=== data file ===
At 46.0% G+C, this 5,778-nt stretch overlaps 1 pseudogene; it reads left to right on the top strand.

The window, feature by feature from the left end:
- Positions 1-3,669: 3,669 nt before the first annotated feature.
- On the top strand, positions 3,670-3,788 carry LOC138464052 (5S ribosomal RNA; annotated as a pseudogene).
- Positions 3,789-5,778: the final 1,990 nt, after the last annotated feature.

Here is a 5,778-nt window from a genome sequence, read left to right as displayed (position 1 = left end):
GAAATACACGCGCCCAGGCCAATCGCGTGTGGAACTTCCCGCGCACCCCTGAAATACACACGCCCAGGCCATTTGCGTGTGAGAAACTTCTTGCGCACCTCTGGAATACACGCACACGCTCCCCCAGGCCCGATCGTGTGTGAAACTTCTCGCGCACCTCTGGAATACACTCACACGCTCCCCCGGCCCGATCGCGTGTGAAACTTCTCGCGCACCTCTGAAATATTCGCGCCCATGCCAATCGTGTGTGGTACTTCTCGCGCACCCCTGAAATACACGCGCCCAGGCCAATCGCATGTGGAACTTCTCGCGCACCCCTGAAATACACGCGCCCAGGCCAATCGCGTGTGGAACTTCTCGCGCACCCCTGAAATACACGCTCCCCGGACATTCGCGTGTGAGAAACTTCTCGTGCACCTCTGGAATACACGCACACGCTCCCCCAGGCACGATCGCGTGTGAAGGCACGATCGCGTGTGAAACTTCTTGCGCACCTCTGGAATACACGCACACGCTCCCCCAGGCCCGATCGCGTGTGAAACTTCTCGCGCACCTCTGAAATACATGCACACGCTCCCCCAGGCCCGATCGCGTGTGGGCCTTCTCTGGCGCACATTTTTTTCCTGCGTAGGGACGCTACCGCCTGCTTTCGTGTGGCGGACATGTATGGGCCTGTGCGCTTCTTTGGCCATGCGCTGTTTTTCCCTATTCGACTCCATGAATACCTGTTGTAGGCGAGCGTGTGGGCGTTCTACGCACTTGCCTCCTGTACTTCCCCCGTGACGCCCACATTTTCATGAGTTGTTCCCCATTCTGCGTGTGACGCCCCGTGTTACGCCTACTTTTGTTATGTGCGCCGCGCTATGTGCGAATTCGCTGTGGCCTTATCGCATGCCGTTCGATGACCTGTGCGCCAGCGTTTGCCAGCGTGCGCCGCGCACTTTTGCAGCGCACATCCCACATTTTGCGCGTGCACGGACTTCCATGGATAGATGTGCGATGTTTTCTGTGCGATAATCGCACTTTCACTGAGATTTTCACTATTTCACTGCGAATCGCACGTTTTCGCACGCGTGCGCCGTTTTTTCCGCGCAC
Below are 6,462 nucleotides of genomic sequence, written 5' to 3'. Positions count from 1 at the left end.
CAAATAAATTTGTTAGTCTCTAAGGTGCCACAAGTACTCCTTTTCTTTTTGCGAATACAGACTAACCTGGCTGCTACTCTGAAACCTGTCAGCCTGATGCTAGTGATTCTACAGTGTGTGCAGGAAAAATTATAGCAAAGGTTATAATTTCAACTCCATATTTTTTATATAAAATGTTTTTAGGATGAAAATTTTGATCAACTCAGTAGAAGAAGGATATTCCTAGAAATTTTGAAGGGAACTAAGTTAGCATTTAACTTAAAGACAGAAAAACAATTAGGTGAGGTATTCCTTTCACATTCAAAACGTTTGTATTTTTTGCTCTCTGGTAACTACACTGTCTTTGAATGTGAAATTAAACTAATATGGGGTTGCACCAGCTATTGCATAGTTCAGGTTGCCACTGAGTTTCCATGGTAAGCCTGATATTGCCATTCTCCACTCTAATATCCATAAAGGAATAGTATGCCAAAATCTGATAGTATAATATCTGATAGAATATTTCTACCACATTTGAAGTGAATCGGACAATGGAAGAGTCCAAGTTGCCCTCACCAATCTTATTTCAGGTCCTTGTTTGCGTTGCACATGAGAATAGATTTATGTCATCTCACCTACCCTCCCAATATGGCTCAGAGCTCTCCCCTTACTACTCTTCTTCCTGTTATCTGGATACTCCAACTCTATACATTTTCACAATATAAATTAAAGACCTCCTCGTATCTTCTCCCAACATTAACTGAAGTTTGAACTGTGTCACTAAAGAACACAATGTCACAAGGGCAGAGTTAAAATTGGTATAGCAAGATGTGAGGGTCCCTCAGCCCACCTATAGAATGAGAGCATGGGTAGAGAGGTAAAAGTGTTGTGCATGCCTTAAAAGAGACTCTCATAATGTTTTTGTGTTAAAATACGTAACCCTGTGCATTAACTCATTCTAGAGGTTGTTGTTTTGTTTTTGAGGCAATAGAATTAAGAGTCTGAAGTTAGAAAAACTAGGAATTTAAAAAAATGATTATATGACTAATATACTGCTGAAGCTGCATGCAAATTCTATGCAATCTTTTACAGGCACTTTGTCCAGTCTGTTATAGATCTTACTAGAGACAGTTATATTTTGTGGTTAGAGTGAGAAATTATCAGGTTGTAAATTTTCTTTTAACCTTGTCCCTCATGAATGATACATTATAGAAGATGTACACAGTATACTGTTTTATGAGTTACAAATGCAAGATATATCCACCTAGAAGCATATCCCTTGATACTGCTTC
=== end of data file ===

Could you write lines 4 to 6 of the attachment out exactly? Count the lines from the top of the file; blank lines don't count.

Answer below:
- On the top strand, positions 3,670-3,788 carry LOC138464052 (5S ribosomal RNA; annotated as a pseudogene).
- Positions 3,789-5,778: the final 1,990 nt, after the last annotated feature.

Here is a 5,778-nt window from a genome sequence, read left to right as displayed (position 1 = left end):